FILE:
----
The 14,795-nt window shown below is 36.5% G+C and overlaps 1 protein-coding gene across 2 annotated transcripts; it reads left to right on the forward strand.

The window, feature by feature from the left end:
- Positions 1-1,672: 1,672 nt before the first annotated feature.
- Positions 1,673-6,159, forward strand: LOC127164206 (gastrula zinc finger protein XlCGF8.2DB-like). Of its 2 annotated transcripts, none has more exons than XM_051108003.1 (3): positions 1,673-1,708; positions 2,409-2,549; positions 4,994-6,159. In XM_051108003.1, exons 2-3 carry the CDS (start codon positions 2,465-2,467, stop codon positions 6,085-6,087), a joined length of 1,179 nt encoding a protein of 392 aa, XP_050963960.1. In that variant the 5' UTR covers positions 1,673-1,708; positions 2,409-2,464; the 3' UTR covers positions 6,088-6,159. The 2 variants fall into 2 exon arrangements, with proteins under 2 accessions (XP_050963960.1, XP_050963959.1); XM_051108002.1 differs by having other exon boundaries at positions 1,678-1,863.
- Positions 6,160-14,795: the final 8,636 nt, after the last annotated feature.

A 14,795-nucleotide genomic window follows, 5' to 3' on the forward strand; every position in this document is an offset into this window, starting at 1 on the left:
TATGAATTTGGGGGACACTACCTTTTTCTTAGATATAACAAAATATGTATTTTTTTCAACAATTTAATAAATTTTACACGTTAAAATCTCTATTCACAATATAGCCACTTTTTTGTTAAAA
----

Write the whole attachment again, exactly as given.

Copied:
The 14,795-nt window shown below is 36.5% G+C and overlaps 1 protein-coding gene across 2 annotated transcripts; it reads left to right on the forward strand.

The window, feature by feature from the left end:
- Positions 1-1,672: 1,672 nt before the first annotated feature.
- Positions 1,673-6,159, forward strand: LOC127164206 (gastrula zinc finger protein XlCGF8.2DB-like). Of its 2 annotated transcripts, none has more exons than XM_051108003.1 (3): positions 1,673-1,708; positions 2,409-2,549; positions 4,994-6,159. In XM_051108003.1, exons 2-3 carry the CDS (start codon positions 2,465-2,467, stop codon positions 6,085-6,087), a joined length of 1,179 nt encoding a protein of 392 aa, XP_050963960.1. In that variant the 5' UTR covers positions 1,673-1,708; positions 2,409-2,464; the 3' UTR covers positions 6,088-6,159. The 2 variants fall into 2 exon arrangements, with proteins under 2 accessions (XP_050963960.1, XP_050963959.1); XM_051108002.1 differs by having other exon boundaries at positions 1,678-1,863.
- Positions 6,160-14,795: the final 8,636 nt, after the last annotated feature.

A 14,795-nucleotide genomic window follows, 5' to 3' on the forward strand; every position in this document is an offset into this window, starting at 1 on the left:
TATGAATTTGGGGGACACTACCTTTTTCTTAGATATAACAAAATATGTATTTTTTTCAACAATTTAATAAATTTTACACGTTAAAATCTCTATTCACAATATAGCCACTTTTTTGTTAAAA